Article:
Theodore Roosevelt desk

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In the Theodore Roosevelt Executive Office, 1904.

Theodore Roosevelt desk is a Colonial Revival-style double-pedestal desk in the collection of the White House. Made in 1903, it is one of only six desks to have been used by U.S. presidents in the Oval Office.


The desk is made of mahogany. The pedestal on each side has four drawers with thin brass pulls, and a slide-out shelf. There are cabinet doors on the opposite side, but no drawers. The center drawer features a carved shield with vertical stripes below a field of stars.

President Harry S. Truman began a tradition by signing the interior of the center drawer at the end of his term in office.


The desk was designed by architect Charles Follen McKim, who made extensive renovations to the White House during the Theodore Roosevelt Administration. It was made by furniture-maker A. H. Davenport and Company, of Boston, Massachusetts.[1] Roosevelt was the first U.S. president to use the desk, placing it in the Executive Office of the newly-built West Wing.

Roosevelt's successor, President William Howard Taft, doubled the size of the West Wing and built its first Oval Office. He placed the desk at the south end of the room, in front of the three windows. It remained there for over twenty years, and was subsequently used by Presidents Woodrow Wilson, Warren G. Harding, Calvin Coolidge, and Herbert Hoover.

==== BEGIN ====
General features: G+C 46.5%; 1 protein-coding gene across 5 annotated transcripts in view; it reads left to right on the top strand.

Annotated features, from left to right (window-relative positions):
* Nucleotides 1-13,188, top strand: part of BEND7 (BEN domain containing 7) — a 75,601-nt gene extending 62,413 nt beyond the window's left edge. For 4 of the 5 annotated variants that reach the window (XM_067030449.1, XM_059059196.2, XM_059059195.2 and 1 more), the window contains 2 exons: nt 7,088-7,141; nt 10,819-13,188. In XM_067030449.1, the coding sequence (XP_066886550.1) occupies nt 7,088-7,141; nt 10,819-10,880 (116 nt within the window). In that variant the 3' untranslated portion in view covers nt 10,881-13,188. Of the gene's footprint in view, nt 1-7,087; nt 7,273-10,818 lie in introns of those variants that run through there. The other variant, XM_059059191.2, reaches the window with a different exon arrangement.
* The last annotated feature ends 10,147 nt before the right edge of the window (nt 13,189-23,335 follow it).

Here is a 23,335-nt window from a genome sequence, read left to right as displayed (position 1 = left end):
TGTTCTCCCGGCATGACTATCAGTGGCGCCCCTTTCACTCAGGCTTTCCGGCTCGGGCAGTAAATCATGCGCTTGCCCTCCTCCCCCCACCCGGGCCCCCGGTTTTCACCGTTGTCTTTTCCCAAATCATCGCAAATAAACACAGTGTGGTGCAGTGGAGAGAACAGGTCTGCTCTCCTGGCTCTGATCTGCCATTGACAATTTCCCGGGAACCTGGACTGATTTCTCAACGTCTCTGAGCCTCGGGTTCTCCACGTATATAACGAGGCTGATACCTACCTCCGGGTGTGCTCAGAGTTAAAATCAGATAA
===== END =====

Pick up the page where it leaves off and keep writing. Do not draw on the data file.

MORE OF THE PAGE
The West Wing suffered a major fire on December 24, 1929, but the desk was undamaged. An association of Grand Rapids, Michigan furniture-makers donated a new desk, and President Hoover used that for the remainder of his term.[2] President Franklin D. Roosevelt demolished the old Oval Office in 1933, and built the modern one. He used the Hoover desk in both offices. The Theodore Roosevelt desk remained in storage from December 1929 to 1945.[3]

President Harry S. Truman was the first to place the desk in the modern Oval Office. President Dwight Eisenhower, also used it as his Oval Office desk.

President John F. Kennedy used the Resolute desk in the Oval Office. He passed on the Theodore Roosevelt desk to Vice-President Lyndon Johnson.

President Richard Nixon used the Oval Office as a ceremonial space. He placed the desk in an office in the Old Executive Office Building, where he preferred to work. Stephen Hess of the Brookings Institution presumes that, "the Watergate tapes were made by an apparatus concealed in its drawer."[4]

Most recently, the desk was used by Vice-President Richard Cheney, 2001-2009, in his ceremonial office in the Eisenhower Executive Office Building.


  1. ^ William Allman, White House Curator, "Oval Office Tour, December 1, 2008," CSPAN documentary, 14:45.[1]
  2. ^ William Seale, The President's House (White House Historical Association, 1986), p. 918.
  3. ^ "The Vice President's Ceremonial Office," from The White House.
  4. ^ Hess, Stephen, What Now? The Oval Office. Brookings Institution. January 08, 2009. Accessed July 26, 2013

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